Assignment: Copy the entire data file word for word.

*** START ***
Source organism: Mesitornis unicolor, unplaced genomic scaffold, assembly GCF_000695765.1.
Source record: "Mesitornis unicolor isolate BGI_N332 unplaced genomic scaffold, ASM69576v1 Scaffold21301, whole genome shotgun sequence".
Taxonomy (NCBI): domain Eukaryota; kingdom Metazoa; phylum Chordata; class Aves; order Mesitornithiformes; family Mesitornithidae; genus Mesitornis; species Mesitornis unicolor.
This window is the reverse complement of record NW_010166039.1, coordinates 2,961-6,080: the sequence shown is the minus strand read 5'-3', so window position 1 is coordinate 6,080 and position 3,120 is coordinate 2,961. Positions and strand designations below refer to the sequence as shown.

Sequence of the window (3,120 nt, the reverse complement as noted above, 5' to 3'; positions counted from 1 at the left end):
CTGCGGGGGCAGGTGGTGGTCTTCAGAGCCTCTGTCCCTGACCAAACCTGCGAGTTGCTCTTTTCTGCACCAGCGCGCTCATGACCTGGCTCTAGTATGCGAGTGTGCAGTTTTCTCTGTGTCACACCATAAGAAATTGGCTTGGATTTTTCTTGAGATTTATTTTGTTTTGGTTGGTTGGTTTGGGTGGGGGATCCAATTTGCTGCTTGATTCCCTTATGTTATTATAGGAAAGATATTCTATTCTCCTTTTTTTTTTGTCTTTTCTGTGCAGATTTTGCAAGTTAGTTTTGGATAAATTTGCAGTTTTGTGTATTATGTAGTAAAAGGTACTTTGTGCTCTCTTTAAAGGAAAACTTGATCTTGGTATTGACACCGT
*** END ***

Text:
Source organism: Mesitornis unicolor, unplaced genomic scaffold, assembly GCF_000695765.1.
Source record: "Mesitornis unicolor isolate BGI_N332 unplaced genomic scaffold, ASM69576v1 Scaffold21301, whole genome shotgun sequence".
Taxonomy (NCBI): domain Eukaryota; kingdom Metazoa; phylum Chordata; class Aves; order Mesitornithiformes; family Mesitornithidae; genus Mesitornis; species Mesitornis unicolor.
This window is the reverse complement of record NW_010166039.1, coordinates 2,961-6,080: the sequence shown is the minus strand read 5'-3', so window position 1 is coordinate 6,080 and position 3,120 is coordinate 2,961. Positions and strand designations below refer to the sequence as shown.

Sequence of the window (3,120 nt, the reverse complement as noted above, 5' to 3'; positions counted from 1 at the left end):
CTGCGGGGGCAGGTGGTGGTCTTCAGAGCCTCTGTCCCTGACCAAACCTGCGAGTTGCTCTTTTCTGCACCAGCGCGCTCATGACCTGGCTCTAGTATGCGAGTGTGCAGTTTTCTCTGTGTCACACCATAAGAAATTGGCTTGGATTTTTCTTGAGATTTATTTTGTTTTGGTTGGTTGGTTTGGGTGGGGGATCCAATTTGCTGCTTGATTCCCTTATGTTATTATAGGAAAGATATTCTATTCTCCTTTTTTTTTTGTCTTTTCTGTGCAGATTTTGCAAGTTAGTTTTGGATAAATTTGCAGTTTTGTGTATTATGTAGTAAAAGGTACTTTGTGCTCTCTTTAAAGGAAAACTTGATCTTGGTATTGACACCGT